Pyrexia of unknown origin (PUO).
Pyrexia of unknown origin (PUO).
The classic definition of pyrexia of unknown origin (PUO) is a fever of at least 3 weeks' duration with daily temperature elevation above 101°F, and remaining undiagnosed after 1 week of intensive study in the hospital.
However, with the availability of several investigations on outpatient basis, and appearance of several immunodeficiency diseases, a new classification of pyrexia of unknown origin has been evolved. Here, PUO is divided into four types:
Classic PUO: Fever of at least 3 weeks' duration with temperature recorded as more than 101°F (38.3°C) on several occasions, and the cause is not found despite three outpatient visits or 3 days of hospitalisation or 7 days of 'intelligent' ambulatory investigations.
Nosocomial PUO: A temperature of >38.3°C (101°F) developing on several occasions in a hospitalised patient who is receiving acute. care and in whom infection was not manifest or incubating on admission. It is also mandatory that the cause of fever is not found on 3 days of investigations, including at least 2 days' incubation of cultures.
Neutropenic PUO: A temperature of more than 38.3°C (101°F) developing on several occasions in a patient whose neutrophil count is below 500/L or is expected to fall to that level in 1 or 2 days. Again, it is also mandatory that the cause of fever is not found on 3 days of investigations, including at least 2 days' incubation of cultures.
HIV-associated PUO: A temperature of more than 38.3°C (101°F) developing on several occasions over a period of more than 4 weeks for outpatients or more than 3 days for hospitalised patients with HIV infection. It is also mandatory that the cause of fever is not found on 3 days of investigations, including at least 2 days' incubation of cultures.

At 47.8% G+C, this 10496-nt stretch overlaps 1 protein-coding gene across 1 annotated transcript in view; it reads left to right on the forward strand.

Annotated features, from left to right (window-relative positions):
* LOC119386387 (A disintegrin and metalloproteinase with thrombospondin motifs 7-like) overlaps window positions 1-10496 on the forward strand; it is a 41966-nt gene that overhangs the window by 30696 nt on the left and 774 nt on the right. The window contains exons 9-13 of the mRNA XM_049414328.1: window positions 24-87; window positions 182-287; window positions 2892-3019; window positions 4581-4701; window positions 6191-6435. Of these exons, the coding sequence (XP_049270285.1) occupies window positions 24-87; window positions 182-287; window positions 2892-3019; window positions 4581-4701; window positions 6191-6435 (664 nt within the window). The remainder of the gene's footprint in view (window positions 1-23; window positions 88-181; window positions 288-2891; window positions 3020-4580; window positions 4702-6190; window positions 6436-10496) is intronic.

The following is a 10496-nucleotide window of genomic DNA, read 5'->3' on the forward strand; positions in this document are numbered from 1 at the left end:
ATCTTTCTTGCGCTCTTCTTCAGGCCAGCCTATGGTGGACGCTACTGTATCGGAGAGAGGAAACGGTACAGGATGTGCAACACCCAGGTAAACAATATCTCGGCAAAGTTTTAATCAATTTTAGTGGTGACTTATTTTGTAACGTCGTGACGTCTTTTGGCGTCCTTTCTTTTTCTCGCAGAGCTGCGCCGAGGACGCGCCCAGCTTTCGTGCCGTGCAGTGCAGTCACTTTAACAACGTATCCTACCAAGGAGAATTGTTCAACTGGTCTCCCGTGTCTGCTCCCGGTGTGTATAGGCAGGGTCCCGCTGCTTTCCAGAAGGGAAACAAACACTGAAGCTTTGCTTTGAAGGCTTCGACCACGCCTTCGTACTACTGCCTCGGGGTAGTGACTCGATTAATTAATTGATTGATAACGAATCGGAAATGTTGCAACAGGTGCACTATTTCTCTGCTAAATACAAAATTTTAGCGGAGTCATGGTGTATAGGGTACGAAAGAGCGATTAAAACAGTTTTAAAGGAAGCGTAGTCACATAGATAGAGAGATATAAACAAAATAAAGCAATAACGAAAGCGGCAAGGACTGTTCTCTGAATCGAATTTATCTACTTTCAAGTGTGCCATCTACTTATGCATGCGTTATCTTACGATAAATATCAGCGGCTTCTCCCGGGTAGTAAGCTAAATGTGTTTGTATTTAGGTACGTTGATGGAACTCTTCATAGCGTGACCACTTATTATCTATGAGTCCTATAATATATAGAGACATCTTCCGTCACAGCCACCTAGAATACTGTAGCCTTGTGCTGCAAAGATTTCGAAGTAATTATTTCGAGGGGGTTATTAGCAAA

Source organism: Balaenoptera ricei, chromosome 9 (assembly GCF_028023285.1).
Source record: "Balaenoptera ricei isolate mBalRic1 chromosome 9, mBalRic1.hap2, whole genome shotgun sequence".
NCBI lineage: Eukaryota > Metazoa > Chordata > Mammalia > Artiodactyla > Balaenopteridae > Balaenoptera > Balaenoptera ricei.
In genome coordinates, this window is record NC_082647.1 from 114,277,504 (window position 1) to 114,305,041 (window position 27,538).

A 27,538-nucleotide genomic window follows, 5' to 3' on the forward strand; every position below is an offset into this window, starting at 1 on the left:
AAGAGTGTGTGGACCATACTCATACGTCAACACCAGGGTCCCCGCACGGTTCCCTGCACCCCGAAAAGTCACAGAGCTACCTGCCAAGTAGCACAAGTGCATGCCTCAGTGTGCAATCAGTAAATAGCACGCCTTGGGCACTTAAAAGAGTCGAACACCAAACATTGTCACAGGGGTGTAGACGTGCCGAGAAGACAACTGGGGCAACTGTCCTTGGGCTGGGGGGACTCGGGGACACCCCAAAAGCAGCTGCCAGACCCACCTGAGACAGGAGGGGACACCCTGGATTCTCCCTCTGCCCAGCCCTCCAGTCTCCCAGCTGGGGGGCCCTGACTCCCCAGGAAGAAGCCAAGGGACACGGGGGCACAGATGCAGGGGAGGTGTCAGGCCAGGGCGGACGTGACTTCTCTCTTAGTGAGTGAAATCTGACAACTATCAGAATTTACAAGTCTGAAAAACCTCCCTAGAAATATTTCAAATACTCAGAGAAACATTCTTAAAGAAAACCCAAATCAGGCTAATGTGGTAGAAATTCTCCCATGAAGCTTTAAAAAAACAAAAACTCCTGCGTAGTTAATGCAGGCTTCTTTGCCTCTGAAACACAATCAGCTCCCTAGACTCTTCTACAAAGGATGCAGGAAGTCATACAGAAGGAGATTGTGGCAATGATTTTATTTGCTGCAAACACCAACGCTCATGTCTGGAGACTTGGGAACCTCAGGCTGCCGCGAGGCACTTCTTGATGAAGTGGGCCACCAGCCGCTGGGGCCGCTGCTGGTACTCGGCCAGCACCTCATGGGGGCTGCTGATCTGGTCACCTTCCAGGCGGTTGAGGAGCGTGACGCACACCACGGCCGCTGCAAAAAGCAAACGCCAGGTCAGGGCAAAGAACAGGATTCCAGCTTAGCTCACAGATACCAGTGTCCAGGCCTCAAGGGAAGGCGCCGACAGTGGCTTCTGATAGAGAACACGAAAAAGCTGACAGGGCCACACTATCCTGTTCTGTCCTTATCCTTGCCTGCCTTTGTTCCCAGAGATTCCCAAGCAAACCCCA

Patients with classic PUO usually do not have rare diseases, but suffer from common diseases with atypical presenta¬tions.
40% cases — Infections.
20% cases — Neoplasms (primary or metastatic).
20% cases — Connective tissue diseases.
10% cases — Miscellaneous disorders.
Common causes of prolonged fever
Tuberculosis, malaria, typhoid, infective endocarditis, urinary tract infections, intrarenal and perinephric
abscesses, pyogenic and amoebic liver abscesses, subphrenic abscess, retroperitoneal abscess, pelvic inflammatory diseases.
Lymphomas, leukaemias, gastrointestinal malignancies, metastatic tumours of liver, hypemephroma,
Autoimmune disoreders disorders
Systemic lupus erythematosus, rheumatoid arthritis, temporal arteritis, polyarteritis nodosa (PAN).
Drug fevers (sulphonamides, aminoglycosides, penicillins), multiple pulmonary thromboembolism,
haemolytic anaemias, granulomatous hepatitis, cyclic neutropenia,
Psychogenic fevers Habitual hyperthermia, factitious fever, fabricated fever.
Periodic fevers-Familial Mediterranean fever (polyserositis).
In neutropenic patients, infections include perianal infections, aspergillosis and candidaemia.
In nosocomial PUO, causes include catheter infections, urinary tract infections, septic thrombophlebitis and drug fever.
In HIV patients, tuberculosis and other infections are common.
Diagnostic approach to PUO
Most pyrexias of 'unknown origin' are atypical or obscure presentations of common diseases rather than due to obscure diseases.
'There is no substitute for observing the patient, talking to him and thinking about him'.
History should be reviewed with particular emphasis on family history, occupational history, and history of recent travel.
Careful and repeated physical examination is of crucial importance. This should include a detailed examination of the skin, optic fundus and lymph nodes. The heart should be examined for murmurs, and abdomen for splenic enlargement.
The pattern of fever should be documented, with simultaneous pulse record.
Complete blood counts, ESR and peripheral smear examination for parasites and abnormal cells.
Microscopic examination and culture of urine.
Culture, and examination of the stool for ova, parasites and occult blood.
Aerobic and anaerobic cultures of the blood.
Blood chemistries including renal and liver function tests.
Mantoux test and fungal skin tests.
Gastric aspirate examination by smear and culture for tubercle bacilli.
Serological tests including ASO titre, rheumatoid factor, antinuclear antibodies, viral antibody titres, Paul Bunnell test, and brucella agglutination test.
Radiographic examination including chest radiography, barium GI series, echocardiography, ultrasonography of abdomen and pelvis, CT scan of abdomen and thorax, and isotope scans.
Bone marrow biopsy, liver biopsy, and lymph node biopsy.
Diagnostic surgical procedures like peritoneoscopy, laparoscopy, bronchoscopy and exploratory laparotomy may rarely be required.